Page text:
Argument from ignorance? – Berlinski on the Question: How in the world could these complex machines and systems have come about without intelligence? – A first look at the question


Warning 64pxAttention:  This is not necessarily an article about Intelligent Design; this is an article about how we think, how we think about scientific propositions, how we think about our own and other people’s thinking and more particularly how the logical fallacy of the Argument from Ignorance can be part of the dynamic.

All of what follows was wrapped around a conversation that was organized around a discussion of Intelligent Design hosted by the Watermark Community Church in Dallas on April 19, 2009 at a forum called The Creation Conversation.  Ok, the building, the host, and the audience were some brand of evangelical Christian, and their ulterior motives were whatever they were, but that doesn’t mean there is nothing for the rest of us to learn from what transpired there, that is if you can be open minded enough to set aside for the moment the place and intentions of that particular conference and learn something from what was said there.

Therefore, we will all be expected to proceed, for the sake of the discussion, as of the subject matter is worth of being treated as a legitimate hypothesis, to be falsified or passed forward to the next round of discussion because it attempts, in good faith, to answer a question that other hypotheses have failed so far to answer:  How in the world could these complex machines and systems have come about without intelligence?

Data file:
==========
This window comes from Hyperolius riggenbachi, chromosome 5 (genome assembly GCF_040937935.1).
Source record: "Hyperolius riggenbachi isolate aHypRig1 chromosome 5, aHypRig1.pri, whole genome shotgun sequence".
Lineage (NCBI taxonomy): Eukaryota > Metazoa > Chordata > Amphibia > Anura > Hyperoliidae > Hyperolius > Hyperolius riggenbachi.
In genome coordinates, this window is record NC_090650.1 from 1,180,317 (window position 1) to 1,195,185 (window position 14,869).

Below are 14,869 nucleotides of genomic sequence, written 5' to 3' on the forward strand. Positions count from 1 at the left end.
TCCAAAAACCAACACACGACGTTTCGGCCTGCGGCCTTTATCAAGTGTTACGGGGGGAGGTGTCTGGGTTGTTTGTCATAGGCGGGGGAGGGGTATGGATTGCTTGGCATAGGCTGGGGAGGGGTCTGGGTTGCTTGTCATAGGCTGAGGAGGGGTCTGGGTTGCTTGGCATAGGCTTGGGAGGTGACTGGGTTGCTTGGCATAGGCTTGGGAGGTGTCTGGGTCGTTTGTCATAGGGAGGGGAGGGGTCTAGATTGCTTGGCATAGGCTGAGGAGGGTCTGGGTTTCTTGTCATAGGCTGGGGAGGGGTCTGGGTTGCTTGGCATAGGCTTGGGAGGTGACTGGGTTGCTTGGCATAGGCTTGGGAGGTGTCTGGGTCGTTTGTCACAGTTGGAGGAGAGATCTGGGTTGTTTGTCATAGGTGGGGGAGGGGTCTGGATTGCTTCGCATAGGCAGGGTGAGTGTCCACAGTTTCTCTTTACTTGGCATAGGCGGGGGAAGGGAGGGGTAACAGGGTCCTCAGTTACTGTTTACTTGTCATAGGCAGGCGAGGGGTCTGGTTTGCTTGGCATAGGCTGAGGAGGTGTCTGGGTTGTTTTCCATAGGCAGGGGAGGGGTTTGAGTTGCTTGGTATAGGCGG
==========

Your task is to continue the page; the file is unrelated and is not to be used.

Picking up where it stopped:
Fair enough?

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David Berlinski – On the crisis of historiography-Uncommon Knowledge and what is admissible to consider


The City of God,  manuscript at the NY Public Library

The something lost?  The City of God                                     [manuscript at the NY Public Library]

Here is some more of David Berlinski being interviewed by Peter Robinson on the contrast of St Augustine’s reinterpretation of history, watching the fall of Roman civilization from across the Mediterranean versus the poverty of our own intellectual position in the early 21st watching the fall of our own civilization on the internet:

[Berlinski] The point is, we do live in a society where the house of intellect is coordinated with only a finite number of microphones, and those microphones are connected with the academic world and with a certain part of the journalistic world.  I think that is true in the United States, it’s true in Canada, England, France, throughout Europe.  There is a doctrine, amounting to a dogma.  And, according to the doctrine, the dogma, this way of thinking [Augustine’s City of God] no matter what [the last Pope] Benedict says, or what the rabbis in Israel say is not part of the interpretable cannon.  It cannot be introduced.  Should it be introduced?  would it make more sense?  have we lost something of tremendous value in our culture?  Don’t forget, we are part of a Judaeo-Christian culture.  My answer is yes, of course, of course.  We have lost something of value; we cannot think in those terms any more.

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Macaulay’s Idea of Progress – the bifurcation of material and social progress – Some thoughts on David Berlinski


Thomas Babington Macaulay, National Portrait Gallery, London [John Partridge d.1872]

Thomas Babington Macaulay,  National Portrait Gallery, London            [John Partridge d.1872]

David Berlinski begins his, still unacountably unfinished, book The Best of Times with this quote from 19th century British philosopher and Whig politician Thomas Babington Macaulay:

“We rely on the natural tendency of the human intellect to truth, and of the natural tendency of society to improvement.”

The 20th and 21st centuries speak otherwise according to Berlinski.

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